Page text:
The CIA has tapes of 9/11 plotter Ramzi Binalshibh being interrogated in a secret overseas prison. Discovered under a desk, the recordings could provide an unparalleled look at how foreign governments aided the U.S. in holding and questioning suspected terrorists. The two videotapes and one audiotape are believed to be the only remaining recordings made within the clandestine prison system. The tapes depict Binalshibh’s interrogation sessions at a Moroccan-run facility the CIA used near Rabat in 2002, several current and former U.S. officials told The Associated Press. They spoke on the condition of anonymity because the recordings remain a closely guarded secret.
When the CIA destroyed its cache of 92 videos of two other al-Qaida operatives, Abu Zubaydah and Abd al-Nashiri, being waterboarded in 2005, officials believed they had wiped away all of the agency’s interrogation footage. But in 2007, a staffer discovered a box tucked under a desk in the CIA’s Counterterrorism Center and pulled out the Binalshibh tapes. A Justice Department prosecutor who is already investigating whether destroying the Zubaydah and al-Nashiri tapes was illegal is now also probing why the Binalshibh tapes were never disclosed. Twice, the government told a federal judge they did not exist.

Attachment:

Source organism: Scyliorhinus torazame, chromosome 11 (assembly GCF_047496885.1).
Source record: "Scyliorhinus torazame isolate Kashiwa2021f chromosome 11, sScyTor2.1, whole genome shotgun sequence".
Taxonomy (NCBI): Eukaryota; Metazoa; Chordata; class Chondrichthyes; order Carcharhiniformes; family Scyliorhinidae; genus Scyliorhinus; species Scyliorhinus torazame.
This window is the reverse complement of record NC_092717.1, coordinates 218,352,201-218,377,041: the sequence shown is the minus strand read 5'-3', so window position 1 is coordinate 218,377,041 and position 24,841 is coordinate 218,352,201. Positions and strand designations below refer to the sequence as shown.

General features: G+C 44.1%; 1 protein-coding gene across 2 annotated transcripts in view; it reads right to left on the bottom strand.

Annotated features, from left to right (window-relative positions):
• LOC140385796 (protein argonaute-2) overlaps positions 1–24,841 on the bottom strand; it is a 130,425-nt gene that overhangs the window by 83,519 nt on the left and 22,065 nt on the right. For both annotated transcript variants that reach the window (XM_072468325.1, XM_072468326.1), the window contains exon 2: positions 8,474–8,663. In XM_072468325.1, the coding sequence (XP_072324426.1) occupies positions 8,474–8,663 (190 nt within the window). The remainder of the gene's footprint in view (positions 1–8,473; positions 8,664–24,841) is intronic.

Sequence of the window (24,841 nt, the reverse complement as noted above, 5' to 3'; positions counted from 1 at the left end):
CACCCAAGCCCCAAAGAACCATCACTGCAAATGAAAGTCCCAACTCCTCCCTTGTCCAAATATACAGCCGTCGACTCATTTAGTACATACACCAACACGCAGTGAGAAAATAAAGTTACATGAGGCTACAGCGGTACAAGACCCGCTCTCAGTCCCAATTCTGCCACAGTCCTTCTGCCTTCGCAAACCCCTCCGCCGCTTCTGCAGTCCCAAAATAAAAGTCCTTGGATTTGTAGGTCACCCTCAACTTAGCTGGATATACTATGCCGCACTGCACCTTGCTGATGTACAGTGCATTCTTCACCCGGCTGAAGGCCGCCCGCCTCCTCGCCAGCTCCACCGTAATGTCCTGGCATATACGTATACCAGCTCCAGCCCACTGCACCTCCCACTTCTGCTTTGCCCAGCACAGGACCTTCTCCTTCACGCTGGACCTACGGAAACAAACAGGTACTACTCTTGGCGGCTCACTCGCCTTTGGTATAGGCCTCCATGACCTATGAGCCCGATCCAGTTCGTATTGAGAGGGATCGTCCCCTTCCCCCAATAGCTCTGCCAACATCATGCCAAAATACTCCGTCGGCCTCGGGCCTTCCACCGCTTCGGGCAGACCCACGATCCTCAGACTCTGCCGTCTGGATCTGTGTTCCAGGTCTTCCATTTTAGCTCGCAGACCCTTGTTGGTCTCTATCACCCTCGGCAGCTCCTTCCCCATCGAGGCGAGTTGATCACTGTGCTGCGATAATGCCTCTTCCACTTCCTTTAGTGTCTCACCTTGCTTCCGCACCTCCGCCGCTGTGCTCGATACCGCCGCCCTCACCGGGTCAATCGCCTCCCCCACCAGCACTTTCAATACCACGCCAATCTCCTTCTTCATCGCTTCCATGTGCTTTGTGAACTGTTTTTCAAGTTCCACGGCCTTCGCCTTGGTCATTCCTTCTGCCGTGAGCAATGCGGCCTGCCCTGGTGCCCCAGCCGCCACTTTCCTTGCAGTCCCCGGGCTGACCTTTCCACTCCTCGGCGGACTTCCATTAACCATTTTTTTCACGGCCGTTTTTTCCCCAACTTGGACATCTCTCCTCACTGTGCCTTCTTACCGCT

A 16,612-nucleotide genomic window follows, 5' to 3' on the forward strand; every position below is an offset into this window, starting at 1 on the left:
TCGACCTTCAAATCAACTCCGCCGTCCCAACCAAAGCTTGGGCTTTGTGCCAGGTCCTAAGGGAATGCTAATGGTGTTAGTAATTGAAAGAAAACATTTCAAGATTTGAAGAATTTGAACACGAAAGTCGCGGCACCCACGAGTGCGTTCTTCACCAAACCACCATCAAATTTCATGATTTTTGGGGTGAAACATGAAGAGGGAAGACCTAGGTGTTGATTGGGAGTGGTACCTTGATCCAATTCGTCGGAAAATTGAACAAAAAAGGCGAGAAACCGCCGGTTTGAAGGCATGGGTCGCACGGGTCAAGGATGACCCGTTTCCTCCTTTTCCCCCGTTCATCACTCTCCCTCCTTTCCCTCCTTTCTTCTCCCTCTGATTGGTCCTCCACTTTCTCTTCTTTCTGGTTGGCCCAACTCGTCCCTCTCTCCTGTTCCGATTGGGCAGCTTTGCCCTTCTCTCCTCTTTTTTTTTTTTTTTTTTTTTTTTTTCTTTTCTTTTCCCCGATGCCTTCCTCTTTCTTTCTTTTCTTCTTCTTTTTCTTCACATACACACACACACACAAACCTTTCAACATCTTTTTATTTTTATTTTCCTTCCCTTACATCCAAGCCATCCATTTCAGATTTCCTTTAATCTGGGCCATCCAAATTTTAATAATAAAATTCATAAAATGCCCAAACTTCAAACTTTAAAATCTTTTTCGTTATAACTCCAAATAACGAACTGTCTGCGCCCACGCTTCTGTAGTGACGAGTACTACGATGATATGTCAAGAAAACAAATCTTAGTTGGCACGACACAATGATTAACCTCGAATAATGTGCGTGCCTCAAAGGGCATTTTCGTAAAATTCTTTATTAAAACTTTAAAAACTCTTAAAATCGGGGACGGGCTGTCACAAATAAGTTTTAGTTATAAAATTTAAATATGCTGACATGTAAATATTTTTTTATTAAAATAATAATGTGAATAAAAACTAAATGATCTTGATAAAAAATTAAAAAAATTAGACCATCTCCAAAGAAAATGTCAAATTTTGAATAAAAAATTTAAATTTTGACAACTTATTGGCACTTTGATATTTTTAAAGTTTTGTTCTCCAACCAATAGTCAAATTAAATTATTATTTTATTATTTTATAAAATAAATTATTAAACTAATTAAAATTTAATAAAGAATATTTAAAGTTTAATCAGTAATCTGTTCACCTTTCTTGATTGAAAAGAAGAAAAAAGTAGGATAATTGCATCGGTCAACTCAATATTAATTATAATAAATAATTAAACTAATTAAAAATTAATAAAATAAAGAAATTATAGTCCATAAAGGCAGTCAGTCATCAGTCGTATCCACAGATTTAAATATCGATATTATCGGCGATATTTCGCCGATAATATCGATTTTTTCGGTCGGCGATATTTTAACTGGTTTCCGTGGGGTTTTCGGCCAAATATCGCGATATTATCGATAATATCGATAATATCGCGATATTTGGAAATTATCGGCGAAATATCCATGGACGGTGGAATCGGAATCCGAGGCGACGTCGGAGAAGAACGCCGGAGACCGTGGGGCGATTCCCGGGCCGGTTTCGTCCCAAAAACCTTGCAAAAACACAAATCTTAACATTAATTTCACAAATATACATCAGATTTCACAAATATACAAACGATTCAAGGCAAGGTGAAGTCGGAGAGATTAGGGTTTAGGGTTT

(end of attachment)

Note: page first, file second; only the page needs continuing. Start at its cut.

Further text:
So the CIA apparently failed to destroy all the tapes, and now it must confront the fact that, even though the tapes were found, it continued to falsely tell a federal court that such tapes did not exist. We will learn soon whether special prosecutor John Durham takes his job seriously, or whether he will follow in the path of his former boss Nora Dannehy and sacrifice his reputation for the interests of his party.